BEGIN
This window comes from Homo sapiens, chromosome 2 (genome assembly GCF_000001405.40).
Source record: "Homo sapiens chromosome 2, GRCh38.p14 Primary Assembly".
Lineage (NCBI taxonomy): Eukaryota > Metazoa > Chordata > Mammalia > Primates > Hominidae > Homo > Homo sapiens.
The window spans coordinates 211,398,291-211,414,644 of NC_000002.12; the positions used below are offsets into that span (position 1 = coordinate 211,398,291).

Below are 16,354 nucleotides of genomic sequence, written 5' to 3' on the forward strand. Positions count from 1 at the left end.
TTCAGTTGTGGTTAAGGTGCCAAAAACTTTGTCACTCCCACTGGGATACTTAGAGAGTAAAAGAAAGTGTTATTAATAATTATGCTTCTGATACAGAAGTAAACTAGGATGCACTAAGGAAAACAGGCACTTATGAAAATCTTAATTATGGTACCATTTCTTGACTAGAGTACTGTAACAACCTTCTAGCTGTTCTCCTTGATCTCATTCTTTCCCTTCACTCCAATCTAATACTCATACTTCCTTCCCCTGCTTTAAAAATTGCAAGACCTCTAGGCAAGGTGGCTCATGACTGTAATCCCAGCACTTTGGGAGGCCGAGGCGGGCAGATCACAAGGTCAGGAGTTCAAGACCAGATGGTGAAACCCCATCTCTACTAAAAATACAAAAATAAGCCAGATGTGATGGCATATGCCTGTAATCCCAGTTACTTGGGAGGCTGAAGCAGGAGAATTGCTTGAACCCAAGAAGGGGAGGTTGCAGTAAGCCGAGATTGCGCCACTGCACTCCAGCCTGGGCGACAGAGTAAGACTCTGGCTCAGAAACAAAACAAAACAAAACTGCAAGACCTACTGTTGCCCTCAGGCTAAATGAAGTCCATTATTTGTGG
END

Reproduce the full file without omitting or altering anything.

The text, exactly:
This window comes from Homo sapiens, chromosome 2 (genome assembly GCF_000001405.40).
Source record: "Homo sapiens chromosome 2, GRCh38.p14 Primary Assembly".
Lineage (NCBI taxonomy): Eukaryota > Metazoa > Chordata > Mammalia > Primates > Hominidae > Homo > Homo sapiens.
The window spans coordinates 211,398,291-211,414,644 of NC_000002.12; the positions used below are offsets into that span (position 1 = coordinate 211,398,291).

Below are 16,354 nucleotides of genomic sequence, written 5' to 3' on the forward strand. Positions count from 1 at the left end.
TTCAGTTGTGGTTAAGGTGCCAAAAACTTTGTCACTCCCACTGGGATACTTAGAGAGTAAAAGAAAGTGTTATTAATAATTATGCTTCTGATACAGAAGTAAACTAGGATGCACTAAGGAAAACAGGCACTTATGAAAATCTTAATTATGGTACCATTTCTTGACTAGAGTACTGTAACAACCTTCTAGCTGTTCTCCTTGATCTCATTCTTTCCCTTCACTCCAATCTAATACTCATACTTCCTTCCCCTGCTTTAAAAATTGCAAGACCTCTAGGCAAGGTGGCTCATGACTGTAATCCCAGCACTTTGGGAGGCCGAGGCGGGCAGATCACAAGGTCAGGAGTTCAAGACCAGATGGTGAAACCCCATCTCTACTAAAAATACAAAAATAAGCCAGATGTGATGGCATATGCCTGTAATCCCAGTTACTTGGGAGGCTGAAGCAGGAGAATTGCTTGAACCCAAGAAGGGGAGGTTGCAGTAAGCCGAGATTGCGCCACTGCACTCCAGCCTGGGCGACAGAGTAAGACTCTGGCTCAGAAACAAAACAAAACAAAACTGCAAGACCTACTGTTGCCCTCAGGCTAAATGAAGTCCATTATTTGTGG